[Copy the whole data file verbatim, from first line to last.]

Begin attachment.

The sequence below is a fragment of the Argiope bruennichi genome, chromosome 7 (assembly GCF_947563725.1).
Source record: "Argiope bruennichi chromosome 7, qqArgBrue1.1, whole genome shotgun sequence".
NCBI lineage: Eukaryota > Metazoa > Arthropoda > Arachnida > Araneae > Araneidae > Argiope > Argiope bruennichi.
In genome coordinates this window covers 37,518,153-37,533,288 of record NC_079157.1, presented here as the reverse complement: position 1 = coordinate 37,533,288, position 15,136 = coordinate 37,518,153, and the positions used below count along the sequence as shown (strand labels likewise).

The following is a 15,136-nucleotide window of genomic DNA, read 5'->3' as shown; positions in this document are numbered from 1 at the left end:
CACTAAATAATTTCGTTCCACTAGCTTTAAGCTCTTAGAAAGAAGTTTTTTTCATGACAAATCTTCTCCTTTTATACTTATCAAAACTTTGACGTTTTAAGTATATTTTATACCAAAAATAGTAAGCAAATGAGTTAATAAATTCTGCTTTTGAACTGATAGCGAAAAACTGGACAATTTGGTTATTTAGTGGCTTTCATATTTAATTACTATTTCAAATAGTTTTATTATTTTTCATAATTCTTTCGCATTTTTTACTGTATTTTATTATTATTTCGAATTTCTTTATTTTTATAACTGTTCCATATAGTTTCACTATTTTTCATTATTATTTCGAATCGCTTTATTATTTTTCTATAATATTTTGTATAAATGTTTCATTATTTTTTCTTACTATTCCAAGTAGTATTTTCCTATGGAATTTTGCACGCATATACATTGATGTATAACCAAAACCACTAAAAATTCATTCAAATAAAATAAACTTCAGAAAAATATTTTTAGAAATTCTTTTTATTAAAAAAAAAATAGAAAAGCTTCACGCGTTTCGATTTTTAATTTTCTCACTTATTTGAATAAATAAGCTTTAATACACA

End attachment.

The sequence below is a fragment of the Argiope bruennichi genome, chromosome 7 (assembly GCF_947563725.1).
Source record: "Argiope bruennichi chromosome 7, qqArgBrue1.1, whole genome shotgun sequence".
NCBI lineage: Eukaryota > Metazoa > Arthropoda > Arachnida > Araneae > Araneidae > Argiope > Argiope bruennichi.
In genome coordinates this window covers 37,518,153-37,533,288 of record NC_079157.1, presented here as the reverse complement: position 1 = coordinate 37,533,288, position 15,136 = coordinate 37,518,153, and the positions used below count along the sequence as shown (strand labels likewise).

The following is a 15,136-nucleotide window of genomic DNA, read 5'->3' as shown; positions in this document are numbered from 1 at the left end:
CACTAAATAATTTCGTTCCACTAGCTTTAAGCTCTTAGAAAGAAGTTTTTTTCATGACAAATCTTCTCCTTTTATACTTATCAAAACTTTGACGTTTTAAGTATATTTTATACCAAAAATAGTAAGCAAATGAGTTAATAAATTCTGCTTTTGAACTGATAGCGAAAAACTGGACAATTTGGTTATTTAGTGGCTTTCATATTTAATTACTATTTCAAATAGTTTTATTATTTTTCATAATTCTTTCGCATTTTTTACTGTATTTTATTATTATTTCGAATTTCTTTATTTTTATAACTGTTCCATATAGTTTCACTATTTTTCATTATTATTTCGAATCGCTTTATTATTTTTCTATAATATTTTGTATAAATGTTTCATTATTTTTTCTTACTATTCCAAGTAGTATTTTCCTATGGAATTTTGCACGCATATACATTGATGTATAACCAAAACCACTAAAAATTCATTCAAATAAAATAAACTTCAGAAAAATATTTTTAGAAATTCTTTTTATTAAAAAAAAAATAGAAAAGCTTCACGCGTTTCGATTTTTAATTTTCTCACTTATTTGAATAAATAAGCTTTAATACACA